The therapy used to treat Layla, which was developed by researchers at Great Ormond Street Hospital (GOSH) and University College London’s (UCL) Institute of Children’s Health along with the biotech company Cellectis, takes another tack.
Instead of relying on the patient’s weakened immune cells, the researchers developed a bank of pre-engineered, one-size-fits-all T-cells from healthy donors. Using a genome editing tool called TALEN, they cut the T-cells to render them impervious to leukemia drugs, which would ordinarily kill them, and paste in new programming that directs them to hunt down and fight against cancer. The editing also prevents the donor cells from attacking anything else it comes across (like the patient’s own cells) a concern whenever someone is injected with cells that aren’t theirs.
These genetically engineered “designer cells” can be bottled up in vials and shipped to doctors, who then inject them into patients suffering from certain severe cancers — no additional assembly required.
The first “off the shelf” banks of donor T-cells, called UCART19, were still being tested when Layla’s parents asked if there was anything else the doctors at GOSH could do for their daughter, according to a hospital press release.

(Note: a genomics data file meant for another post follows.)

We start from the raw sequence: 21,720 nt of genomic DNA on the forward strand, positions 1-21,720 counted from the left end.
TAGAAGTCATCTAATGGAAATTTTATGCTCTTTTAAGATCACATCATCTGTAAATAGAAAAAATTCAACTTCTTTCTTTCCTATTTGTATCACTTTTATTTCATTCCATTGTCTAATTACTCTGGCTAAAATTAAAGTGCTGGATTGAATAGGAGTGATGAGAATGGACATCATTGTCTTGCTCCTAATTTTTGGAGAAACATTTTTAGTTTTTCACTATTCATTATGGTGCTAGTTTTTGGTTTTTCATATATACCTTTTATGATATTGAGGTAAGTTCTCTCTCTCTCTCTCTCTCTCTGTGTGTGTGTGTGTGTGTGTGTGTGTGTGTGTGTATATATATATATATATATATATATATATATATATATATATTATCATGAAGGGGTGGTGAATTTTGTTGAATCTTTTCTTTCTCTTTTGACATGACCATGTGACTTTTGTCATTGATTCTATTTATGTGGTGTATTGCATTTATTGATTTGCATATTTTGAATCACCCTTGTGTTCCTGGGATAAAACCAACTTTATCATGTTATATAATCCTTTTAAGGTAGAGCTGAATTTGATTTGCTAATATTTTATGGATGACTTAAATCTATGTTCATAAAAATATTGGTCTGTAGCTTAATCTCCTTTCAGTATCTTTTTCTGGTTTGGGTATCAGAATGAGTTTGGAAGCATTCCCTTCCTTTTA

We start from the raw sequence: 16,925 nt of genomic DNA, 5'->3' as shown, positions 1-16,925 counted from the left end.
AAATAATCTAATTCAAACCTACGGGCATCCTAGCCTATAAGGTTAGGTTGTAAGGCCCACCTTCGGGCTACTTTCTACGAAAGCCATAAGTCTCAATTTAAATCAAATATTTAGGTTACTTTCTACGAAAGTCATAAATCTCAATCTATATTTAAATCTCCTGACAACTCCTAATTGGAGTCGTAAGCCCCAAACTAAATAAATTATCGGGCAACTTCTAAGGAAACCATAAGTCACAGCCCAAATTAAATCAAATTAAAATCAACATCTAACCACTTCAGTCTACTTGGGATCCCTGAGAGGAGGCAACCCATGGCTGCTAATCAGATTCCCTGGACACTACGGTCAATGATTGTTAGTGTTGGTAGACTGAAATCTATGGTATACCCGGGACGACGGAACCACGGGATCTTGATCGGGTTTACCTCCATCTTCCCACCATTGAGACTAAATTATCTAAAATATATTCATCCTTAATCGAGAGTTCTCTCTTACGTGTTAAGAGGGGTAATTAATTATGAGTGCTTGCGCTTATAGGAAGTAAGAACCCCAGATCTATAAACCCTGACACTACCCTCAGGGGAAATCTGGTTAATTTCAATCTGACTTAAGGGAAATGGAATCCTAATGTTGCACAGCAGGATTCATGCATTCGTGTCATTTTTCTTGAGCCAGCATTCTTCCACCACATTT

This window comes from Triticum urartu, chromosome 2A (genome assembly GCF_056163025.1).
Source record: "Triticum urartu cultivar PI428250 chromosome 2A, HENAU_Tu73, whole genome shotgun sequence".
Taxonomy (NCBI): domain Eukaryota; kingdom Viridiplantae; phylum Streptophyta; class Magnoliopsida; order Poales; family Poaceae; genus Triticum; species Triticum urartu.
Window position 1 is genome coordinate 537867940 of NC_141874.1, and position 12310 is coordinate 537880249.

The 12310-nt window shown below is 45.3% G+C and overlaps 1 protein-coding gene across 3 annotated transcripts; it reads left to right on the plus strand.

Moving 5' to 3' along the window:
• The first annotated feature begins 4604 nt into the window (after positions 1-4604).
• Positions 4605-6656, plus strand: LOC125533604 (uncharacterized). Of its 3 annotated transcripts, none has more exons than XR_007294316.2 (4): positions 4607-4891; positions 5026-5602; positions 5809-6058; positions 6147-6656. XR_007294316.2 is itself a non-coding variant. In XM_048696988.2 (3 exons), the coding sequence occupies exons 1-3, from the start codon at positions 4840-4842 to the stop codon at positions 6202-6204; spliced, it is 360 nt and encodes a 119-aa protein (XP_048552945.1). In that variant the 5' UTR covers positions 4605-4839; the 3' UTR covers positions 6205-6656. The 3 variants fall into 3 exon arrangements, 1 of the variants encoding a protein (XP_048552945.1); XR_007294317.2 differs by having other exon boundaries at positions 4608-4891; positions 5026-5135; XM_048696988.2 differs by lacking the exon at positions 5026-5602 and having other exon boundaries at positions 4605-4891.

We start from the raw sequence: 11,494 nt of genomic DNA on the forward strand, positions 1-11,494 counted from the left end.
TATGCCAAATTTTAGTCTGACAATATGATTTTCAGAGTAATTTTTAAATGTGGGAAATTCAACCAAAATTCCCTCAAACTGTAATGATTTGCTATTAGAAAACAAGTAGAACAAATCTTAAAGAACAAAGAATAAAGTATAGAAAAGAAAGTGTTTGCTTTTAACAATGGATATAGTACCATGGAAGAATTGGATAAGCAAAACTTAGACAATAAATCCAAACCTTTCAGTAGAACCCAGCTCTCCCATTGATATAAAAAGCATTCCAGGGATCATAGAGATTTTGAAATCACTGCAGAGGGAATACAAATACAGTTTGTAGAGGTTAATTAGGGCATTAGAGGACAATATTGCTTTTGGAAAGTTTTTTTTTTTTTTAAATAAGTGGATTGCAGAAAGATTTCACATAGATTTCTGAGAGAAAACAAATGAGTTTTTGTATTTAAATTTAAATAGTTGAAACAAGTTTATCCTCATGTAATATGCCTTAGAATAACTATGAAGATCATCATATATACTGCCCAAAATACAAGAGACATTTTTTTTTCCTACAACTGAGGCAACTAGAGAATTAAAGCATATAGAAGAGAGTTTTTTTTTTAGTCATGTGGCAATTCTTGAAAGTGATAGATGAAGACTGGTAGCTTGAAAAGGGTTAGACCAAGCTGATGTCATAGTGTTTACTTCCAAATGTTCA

A consultant immunologist at GOSH who had been working on the therapy, Waseem Qasim of UCL, suggested UCART19. The idea was approved by an ethical panel, and a short while later Layla was injected with a 1 milliliter vial of the cancer-fighting cells.
“We thought that the little bit of liquid in the syringe was nothing,” Ashleigh Richards recalled in the press release. He and his wife asked, “What is that going to do when bags and bags of chemo haven’t worked?”
The nurse reassured them. This kind of treatment was about quality, not quantity.
For two weeks, the family waited, and waited, and waited, for something to happen. Layla didn’t seem to be getting sicker. But she wasn’t getting better either. For a while, doctors thought about sending Layla home, telling her family to spend what time she had left together, beyond the beeping monitors and sterile white walls.
Then “the rash” appeared.
The rash was a telltale sign that her body recognized and was responding to the infusion of foreign cells. A few weeks later, Foley was picking up the couple’s older daughter from school when her husband called. Sit down, he told her.
“I thought it was bad news but then he said, ‘It worked,’ and I just cried happy tears,” Foley said.
Her cancer gone, Layla underwent an operation to replace the bone marrow that had deteriorated during treatment. She’s not “cured” yet — that won’t be certain for months or even years — but she’s well enough to go home, the hospital announced Thursday.
“Her leukemia was so aggressive that such a response is almost a miracle,” Paul Veys, Layla’s lead doctor, told Reuters.
Qasim, the UCL researcher, cautioned that UCART19 therapy still has a long way to go before it becomes a treatment option: “We have only used this treatment on one very strong little girl,” he said in the hospital’s press release. “… But this is a landmark in the use of new gene engineering technology and the effects for this child have been staggering.”
“If replicated, it could represent a huge step forward in treating leukemia and other cancers.”